Through scrimping and saving, the Northern Territory Government has released its plan to claw its way out of debt.
- The NT Government has revealed its plan to curtail its budget problems, which it has described as the biggest public sector reforms since self-government
- 68 of the 76 recommendations in the Budget Repair Report have been accepted in full, including the axing of 52 executive jobs
- The measures are expected to save $11 billion over 10 years
Treasurer Nicole Manison has accepted the majority of recommendations made by former West Australian under-treasurer John Langoulant, who chaired the Fiscal Strategy Panel.
Under the new plans, the Government said it would reduce expenditure by $11.2 billion over the next 10 years.
It is projecting a return to budget surplus in 2027-28.
Among the top savings to be made, the NT Government will reduce executive positions by 10 per cent [52 full-time jobs] and freeze pay increases for politicians and public service executives.
Another $12 million per year in “workforce sustainability savings” has been listed in the report — the equivalent of 120 non-executive-level public servants.
The Government also claimed it would terminate the employment of department chief executives who failed to stay within their agreed budgets.
Licence fees are set to be introduced for businesses selling fireworks. (Supplied: Jack Bullen)
In previous years, Health, Police and Corrections have all exceeded their budgets.
The Government has also agreed to legislate a “debt ceiling” by 2021 but has not put a number on what that figure would be.
In December last year, the NT Government said if it stayed on its current expenditure trajectory its net debt would reach $35.7 billion by 2029-30.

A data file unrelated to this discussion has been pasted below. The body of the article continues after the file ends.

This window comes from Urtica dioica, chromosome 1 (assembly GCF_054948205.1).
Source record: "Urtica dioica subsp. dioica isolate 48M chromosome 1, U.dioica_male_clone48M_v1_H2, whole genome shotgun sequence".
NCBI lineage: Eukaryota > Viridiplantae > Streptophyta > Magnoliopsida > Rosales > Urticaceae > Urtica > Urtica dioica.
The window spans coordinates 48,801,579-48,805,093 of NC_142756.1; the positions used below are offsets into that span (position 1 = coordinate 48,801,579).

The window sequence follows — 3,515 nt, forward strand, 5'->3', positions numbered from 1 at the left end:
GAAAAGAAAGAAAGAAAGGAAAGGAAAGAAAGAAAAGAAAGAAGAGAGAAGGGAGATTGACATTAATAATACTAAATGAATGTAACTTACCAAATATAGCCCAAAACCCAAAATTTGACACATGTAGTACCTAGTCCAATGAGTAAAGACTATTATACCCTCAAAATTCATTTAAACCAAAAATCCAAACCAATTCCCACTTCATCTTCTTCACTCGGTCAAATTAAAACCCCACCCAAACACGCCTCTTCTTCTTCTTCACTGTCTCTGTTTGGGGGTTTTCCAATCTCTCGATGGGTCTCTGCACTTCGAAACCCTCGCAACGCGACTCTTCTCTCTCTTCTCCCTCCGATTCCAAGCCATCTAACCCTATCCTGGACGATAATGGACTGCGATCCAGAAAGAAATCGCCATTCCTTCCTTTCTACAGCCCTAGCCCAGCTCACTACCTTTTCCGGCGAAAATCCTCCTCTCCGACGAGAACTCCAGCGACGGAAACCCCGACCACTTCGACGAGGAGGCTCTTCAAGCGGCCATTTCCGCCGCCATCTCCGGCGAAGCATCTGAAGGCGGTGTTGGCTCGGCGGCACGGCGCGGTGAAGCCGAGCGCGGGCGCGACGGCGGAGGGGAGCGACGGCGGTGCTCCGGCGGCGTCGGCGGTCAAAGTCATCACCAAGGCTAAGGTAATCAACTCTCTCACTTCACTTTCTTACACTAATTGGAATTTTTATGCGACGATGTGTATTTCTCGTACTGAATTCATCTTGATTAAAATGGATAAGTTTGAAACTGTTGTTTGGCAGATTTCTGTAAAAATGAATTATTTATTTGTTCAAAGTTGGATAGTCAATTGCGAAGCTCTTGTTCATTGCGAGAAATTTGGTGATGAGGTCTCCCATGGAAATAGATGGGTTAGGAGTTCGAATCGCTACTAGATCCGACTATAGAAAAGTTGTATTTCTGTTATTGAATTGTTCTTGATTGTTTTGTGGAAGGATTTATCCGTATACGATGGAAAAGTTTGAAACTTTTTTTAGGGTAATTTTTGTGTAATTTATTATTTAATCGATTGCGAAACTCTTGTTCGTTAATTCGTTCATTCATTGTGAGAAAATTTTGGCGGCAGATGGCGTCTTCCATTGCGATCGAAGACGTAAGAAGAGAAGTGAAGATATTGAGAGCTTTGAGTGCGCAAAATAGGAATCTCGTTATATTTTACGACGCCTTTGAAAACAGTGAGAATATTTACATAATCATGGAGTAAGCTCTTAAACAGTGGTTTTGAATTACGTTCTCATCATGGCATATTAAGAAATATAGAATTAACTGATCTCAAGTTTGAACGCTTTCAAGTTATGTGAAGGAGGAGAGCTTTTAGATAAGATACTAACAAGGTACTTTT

As it stands, the NT Government is $3 billion in debt and is forecast to spend over $1.5 billion more than the revenue it collects in 2018-19.
In the “Root and Branch” review released this morning, the Government has named a raft of new fees and cuts to existing programs.
Ms Manison labelled the suite of measures the “biggest changes since self-government”.
Public asset up for sale
Although the Government previously promised not to sell any public assets, it has announced its intention to sell the Lands Title Office and related software, the Integrated Land Information System (ILIS).
The Treasurer would not confirm how much the Government expected to get for the sale of the Land Titles Office, but said it was “an attractive sum in the tens of millions of dollars”.
The Land Titles Office contains the public register of land and allows the public to apply to change a name and address on a land title search, apply for a land title, or replace lost or damaged title certificates.
Of particular note, the Government will also be scrapping a number of new initiatives.
These include scaling down the “China Ready” program which provides grants to local businesses.
Off the back of the NT Royal Commission into Youth Justice and Child Protection, the Government set up the Reform Management Office (RMO) to oversee the implementation program.
The Root and Branch review listed the RMO for “restructure”, stating it would reduce the number of senior executives to save $300,000 each year.
Root and Branch review changes:
Cease housing rental arrangements for teachers and education staff in Katherine, saving $500,000 per year
Introduce licence fees for businesses selling fireworks. This measure will deliver an extra $200,000 in revenue per year.
Introduce student placement charges for medical, nursing and allied health students to bring in an extra $1 million per year
Introduce a number plate fee of $40 for issuing new plates
Increase park and camping fees (undetermined)
Cease the Mary River Saltwater Intrusion Program due to its lack of effectiveness, saving $533,000 per year
Extend leases on fleet vehicles by 12 months, and reduce the overall number of fleet vehicles
Cease the Aboriginal Carbon Unit to save $300,000 per year
Reduce the higher education scholarships by 50 per cent, a total of 20 scholarships will be offered per year